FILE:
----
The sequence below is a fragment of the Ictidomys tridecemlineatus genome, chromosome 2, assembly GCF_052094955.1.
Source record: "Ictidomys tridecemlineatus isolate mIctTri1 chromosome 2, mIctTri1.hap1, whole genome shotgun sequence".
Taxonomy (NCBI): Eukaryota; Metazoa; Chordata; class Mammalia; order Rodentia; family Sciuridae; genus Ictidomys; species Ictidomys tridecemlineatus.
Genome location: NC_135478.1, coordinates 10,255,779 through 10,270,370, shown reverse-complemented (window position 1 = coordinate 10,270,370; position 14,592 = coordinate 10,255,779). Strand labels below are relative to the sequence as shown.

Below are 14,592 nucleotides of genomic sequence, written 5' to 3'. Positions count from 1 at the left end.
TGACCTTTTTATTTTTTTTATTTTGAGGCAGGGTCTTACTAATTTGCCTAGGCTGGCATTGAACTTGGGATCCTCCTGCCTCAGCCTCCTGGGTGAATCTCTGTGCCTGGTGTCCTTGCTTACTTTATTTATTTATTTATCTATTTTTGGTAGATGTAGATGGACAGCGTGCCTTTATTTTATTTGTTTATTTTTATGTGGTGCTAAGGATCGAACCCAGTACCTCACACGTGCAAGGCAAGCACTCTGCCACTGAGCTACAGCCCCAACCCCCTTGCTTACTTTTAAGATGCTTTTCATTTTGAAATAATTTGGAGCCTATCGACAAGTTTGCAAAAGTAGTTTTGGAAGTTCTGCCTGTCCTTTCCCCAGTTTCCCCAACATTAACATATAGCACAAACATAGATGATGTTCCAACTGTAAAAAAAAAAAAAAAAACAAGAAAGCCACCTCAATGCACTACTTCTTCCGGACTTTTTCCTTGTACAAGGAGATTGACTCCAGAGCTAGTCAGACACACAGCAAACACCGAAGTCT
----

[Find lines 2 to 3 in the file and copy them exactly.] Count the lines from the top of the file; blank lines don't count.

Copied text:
Source record: "Ictidomys tridecemlineatus isolate mIctTri1 chromosome 2, mIctTri1.hap1, whole genome shotgun sequence".
Taxonomy (NCBI): Eukaryota; Metazoa; Chordata; class Mammalia; order Rodentia; family Sciuridae; genus Ictidomys; species Ictidomys tridecemlineatus.